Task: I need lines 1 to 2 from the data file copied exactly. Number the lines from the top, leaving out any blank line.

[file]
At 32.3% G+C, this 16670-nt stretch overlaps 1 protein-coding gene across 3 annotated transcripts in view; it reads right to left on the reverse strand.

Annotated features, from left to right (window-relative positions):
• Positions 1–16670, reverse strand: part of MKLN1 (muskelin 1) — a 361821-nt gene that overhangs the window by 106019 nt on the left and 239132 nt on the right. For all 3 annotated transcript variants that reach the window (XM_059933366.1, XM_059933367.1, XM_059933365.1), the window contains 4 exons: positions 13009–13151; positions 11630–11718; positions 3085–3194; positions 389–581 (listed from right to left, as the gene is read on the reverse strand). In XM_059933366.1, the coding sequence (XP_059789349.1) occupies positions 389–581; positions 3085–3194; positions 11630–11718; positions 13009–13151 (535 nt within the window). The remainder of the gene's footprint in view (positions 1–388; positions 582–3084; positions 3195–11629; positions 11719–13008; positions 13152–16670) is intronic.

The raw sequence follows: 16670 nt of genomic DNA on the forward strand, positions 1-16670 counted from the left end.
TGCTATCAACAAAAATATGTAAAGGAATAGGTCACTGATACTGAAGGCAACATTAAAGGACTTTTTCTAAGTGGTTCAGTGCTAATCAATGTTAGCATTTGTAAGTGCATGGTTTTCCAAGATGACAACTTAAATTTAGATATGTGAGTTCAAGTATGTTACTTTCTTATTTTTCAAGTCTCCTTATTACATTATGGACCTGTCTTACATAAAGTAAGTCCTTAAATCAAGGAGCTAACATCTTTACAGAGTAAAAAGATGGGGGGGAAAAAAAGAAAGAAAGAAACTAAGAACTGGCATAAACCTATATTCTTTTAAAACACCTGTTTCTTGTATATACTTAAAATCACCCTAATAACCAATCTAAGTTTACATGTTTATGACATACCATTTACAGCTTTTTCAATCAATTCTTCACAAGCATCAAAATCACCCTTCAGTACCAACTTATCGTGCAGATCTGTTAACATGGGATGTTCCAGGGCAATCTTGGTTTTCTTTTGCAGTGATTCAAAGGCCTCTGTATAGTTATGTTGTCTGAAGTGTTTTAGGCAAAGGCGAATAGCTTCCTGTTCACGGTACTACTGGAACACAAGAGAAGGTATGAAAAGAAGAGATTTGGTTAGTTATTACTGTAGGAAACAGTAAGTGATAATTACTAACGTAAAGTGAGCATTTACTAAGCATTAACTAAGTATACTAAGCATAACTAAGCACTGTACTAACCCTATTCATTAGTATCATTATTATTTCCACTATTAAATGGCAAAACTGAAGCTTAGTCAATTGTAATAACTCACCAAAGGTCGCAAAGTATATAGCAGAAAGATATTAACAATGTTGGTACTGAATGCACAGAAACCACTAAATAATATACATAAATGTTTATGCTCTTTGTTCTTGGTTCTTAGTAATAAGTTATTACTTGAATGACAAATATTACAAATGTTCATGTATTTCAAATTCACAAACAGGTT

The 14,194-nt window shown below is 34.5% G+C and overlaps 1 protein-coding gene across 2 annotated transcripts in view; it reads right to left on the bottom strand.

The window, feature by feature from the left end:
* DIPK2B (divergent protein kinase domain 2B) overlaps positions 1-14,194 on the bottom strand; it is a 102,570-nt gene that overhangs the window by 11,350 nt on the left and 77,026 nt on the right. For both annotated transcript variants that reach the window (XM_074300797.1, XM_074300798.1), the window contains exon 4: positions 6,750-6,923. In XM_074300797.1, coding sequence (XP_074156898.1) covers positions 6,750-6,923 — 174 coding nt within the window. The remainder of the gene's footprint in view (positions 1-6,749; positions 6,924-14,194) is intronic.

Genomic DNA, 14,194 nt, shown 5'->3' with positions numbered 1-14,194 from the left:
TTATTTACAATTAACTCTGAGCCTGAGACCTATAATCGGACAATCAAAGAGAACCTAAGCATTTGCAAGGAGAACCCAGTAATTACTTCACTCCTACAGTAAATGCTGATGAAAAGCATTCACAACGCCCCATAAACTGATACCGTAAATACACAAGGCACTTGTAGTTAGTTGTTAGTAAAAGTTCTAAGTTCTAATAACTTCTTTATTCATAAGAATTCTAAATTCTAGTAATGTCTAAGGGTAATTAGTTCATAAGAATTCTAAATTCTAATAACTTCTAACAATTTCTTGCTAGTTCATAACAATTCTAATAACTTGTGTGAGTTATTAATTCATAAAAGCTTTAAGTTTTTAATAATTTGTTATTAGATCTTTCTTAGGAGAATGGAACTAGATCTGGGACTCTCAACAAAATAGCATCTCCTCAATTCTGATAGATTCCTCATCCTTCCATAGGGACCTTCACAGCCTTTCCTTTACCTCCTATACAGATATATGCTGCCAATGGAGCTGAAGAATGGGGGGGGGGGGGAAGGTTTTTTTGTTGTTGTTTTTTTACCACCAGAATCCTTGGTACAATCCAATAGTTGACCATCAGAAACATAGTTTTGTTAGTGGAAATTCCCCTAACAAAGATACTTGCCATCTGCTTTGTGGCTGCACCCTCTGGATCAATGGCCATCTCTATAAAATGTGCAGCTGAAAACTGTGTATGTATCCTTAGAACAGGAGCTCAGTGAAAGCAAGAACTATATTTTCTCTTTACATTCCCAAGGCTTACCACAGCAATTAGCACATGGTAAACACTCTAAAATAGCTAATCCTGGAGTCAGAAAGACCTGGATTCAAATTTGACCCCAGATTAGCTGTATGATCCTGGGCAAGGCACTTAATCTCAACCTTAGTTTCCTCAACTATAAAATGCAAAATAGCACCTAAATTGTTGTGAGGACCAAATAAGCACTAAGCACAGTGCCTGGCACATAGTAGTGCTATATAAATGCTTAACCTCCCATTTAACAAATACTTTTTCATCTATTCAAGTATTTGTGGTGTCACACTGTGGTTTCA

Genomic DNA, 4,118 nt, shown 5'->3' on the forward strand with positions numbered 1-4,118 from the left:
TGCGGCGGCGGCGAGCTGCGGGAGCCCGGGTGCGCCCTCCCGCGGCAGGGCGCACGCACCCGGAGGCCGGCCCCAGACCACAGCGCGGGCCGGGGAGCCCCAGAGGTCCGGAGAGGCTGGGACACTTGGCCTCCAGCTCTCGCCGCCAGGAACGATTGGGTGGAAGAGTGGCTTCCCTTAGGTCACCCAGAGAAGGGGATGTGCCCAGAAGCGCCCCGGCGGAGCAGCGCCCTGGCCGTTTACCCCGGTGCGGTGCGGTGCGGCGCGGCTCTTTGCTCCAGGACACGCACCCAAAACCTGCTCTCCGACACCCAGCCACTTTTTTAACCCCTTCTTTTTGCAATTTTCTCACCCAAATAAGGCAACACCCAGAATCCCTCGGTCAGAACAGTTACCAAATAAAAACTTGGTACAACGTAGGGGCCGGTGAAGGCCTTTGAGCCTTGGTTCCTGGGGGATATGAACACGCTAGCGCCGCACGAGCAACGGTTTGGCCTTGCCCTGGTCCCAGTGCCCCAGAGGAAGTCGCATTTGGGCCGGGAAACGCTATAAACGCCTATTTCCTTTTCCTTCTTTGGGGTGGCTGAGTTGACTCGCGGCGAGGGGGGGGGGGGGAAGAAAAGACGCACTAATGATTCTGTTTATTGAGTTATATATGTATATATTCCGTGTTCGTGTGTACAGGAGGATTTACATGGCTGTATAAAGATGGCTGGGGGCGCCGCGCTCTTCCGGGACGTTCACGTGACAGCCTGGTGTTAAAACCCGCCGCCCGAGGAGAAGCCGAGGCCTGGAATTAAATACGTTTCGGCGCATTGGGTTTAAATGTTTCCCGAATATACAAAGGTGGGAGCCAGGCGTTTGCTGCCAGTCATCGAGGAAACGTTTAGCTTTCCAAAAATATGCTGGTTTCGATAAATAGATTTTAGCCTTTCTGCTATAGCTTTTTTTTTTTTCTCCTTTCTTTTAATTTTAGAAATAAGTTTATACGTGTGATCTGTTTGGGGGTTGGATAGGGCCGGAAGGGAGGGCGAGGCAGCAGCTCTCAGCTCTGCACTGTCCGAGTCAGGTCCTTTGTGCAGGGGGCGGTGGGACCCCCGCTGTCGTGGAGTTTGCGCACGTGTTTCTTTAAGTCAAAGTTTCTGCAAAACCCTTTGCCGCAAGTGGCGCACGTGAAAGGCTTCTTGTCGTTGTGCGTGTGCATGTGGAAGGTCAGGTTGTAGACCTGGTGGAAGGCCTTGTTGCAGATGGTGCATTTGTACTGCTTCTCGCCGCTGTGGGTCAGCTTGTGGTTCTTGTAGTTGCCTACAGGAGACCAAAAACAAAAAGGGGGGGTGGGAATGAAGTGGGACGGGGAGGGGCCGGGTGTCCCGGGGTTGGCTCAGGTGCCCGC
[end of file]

At 32.3% G+C, this 16670-nt stretch overlaps 1 protein-coding gene across 3 annotated transcripts in view; it reads right to left on the reverse strand.

Annotated features, from left to right (window-relative positions):